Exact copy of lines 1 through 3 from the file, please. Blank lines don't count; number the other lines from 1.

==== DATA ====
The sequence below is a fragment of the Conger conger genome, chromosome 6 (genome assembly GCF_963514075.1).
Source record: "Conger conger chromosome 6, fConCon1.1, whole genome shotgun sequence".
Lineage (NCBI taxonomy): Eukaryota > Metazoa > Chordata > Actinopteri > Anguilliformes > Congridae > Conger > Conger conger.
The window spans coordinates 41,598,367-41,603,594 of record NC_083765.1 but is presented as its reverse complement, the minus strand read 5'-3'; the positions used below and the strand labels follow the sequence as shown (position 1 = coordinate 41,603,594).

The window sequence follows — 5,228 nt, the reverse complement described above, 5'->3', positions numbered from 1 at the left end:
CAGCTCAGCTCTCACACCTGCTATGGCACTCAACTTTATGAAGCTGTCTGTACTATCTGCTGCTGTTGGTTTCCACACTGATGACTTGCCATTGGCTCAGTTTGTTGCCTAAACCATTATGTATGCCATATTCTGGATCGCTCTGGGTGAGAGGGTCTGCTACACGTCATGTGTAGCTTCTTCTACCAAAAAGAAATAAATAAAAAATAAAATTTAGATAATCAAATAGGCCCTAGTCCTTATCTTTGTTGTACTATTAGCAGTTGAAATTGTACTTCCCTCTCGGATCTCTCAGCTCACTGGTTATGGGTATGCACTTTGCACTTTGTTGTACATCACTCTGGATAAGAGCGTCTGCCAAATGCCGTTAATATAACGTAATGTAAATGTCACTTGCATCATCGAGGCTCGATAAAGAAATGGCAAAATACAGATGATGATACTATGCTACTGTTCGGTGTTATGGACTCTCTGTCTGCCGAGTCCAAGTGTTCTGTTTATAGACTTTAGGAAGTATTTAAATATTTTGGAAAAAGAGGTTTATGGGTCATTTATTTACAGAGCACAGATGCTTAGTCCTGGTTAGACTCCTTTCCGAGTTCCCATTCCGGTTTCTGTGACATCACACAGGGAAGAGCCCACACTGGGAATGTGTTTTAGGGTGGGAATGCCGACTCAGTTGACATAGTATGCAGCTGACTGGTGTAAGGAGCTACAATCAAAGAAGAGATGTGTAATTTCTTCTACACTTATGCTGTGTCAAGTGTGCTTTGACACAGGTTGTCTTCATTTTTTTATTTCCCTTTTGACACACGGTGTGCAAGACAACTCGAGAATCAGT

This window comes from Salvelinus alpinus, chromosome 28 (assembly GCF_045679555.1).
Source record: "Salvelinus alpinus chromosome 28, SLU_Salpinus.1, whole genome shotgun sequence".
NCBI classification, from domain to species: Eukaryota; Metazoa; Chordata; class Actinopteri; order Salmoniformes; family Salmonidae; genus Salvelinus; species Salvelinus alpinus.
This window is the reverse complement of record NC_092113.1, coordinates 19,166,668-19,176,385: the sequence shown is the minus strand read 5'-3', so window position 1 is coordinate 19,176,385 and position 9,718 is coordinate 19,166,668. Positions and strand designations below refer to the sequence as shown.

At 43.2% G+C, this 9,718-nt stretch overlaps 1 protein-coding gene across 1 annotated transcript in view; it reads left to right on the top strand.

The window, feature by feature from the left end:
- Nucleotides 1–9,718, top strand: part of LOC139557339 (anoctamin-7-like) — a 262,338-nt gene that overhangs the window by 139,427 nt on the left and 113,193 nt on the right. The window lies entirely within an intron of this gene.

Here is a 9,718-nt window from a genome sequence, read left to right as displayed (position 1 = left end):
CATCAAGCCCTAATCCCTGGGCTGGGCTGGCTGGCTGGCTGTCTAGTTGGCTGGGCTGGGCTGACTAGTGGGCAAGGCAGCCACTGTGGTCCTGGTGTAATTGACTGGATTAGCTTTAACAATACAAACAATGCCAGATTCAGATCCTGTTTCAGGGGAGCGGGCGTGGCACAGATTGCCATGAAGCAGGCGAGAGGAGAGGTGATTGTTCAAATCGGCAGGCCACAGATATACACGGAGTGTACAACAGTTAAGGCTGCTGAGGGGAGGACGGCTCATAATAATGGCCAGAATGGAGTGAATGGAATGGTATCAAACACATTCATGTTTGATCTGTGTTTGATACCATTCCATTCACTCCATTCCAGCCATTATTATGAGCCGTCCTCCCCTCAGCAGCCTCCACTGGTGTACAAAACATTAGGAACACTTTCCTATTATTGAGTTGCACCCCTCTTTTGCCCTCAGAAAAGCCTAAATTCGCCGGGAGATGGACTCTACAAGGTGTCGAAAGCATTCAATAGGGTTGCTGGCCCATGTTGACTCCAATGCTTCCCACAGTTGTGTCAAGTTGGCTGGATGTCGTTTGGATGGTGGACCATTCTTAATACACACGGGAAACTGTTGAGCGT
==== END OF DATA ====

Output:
The sequence below is a fragment of the Conger conger genome, chromosome 6 (genome assembly GCF_963514075.1).
Source record: "Conger conger chromosome 6, fConCon1.1, whole genome shotgun sequence".
Lineage (NCBI taxonomy): Eukaryota > Metazoa > Chordata > Actinopteri > Anguilliformes > Congridae > Conger > Conger conger.